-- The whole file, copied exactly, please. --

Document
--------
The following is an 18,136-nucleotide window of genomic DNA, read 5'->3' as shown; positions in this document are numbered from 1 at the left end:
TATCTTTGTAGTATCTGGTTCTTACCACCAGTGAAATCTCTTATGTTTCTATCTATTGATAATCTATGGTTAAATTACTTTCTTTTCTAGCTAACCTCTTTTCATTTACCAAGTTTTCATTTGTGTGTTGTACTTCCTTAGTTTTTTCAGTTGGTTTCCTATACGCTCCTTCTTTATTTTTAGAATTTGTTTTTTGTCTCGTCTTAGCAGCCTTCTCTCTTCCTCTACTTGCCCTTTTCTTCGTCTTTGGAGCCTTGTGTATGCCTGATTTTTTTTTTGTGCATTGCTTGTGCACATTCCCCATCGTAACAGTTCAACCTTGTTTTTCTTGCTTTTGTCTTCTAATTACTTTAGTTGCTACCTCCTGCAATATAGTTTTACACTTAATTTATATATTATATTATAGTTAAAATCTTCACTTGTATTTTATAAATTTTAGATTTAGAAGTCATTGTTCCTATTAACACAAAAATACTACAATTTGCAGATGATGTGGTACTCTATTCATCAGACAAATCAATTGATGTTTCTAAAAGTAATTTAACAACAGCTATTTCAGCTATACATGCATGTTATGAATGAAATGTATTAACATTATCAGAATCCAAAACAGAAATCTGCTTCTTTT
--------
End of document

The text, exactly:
The following is an 18,136-nucleotide window of genomic DNA, read 5'->3' as shown; positions in this document are numbered from 1 at the left end:
TATCTTTGTAGTATCTGGTTCTTACCACCAGTGAAATCTCTTATGTTTCTATCTATTGATAATCTATGGTTAAATTACTTTCTTTTCTAGCTAACCTCTTTTCATTTACCAAGTTTTCATTTGTGTGTTGTACTTCCTTAGTTTTTTCAGTTGGTTTCCTATACGCTCCTTCTTTATTTTTAGAATTTGTTTTTTGTCTCGTCTTAGCAGCCTTCTCTCTTCCTCTACTTGCCCTTTTCTTCGTCTTTGGAGCCTTGTGTATGCCTGATTTTTTTTTTGTGCATTGCTTGTGCACATTCCCCATCGTAACAGTTCAACCTTGTTTTTCTTGCTTTTGTCTTCTAATTACTTTAGTTGCTACCTCCTGCAATATAGTTTTACACTTAATTTATATATTATATTATAGTTAAAATCTTCACTTGTATTTTATAAATTTTAGATTTAGAAGTCATTGTTCCTATTAACACAAAAATACTACAATTTGCAGATGATGTGGTACTCTATTCATCAGACAAATCAATTGATGTTTCTAAAAGTAATTTAACAACAGCTATTTCAGCTATACATGCATGTTATGAATGAAATGTATTAACATTATCAGAATCCAAAACAGAAATCTGCTTCTTTT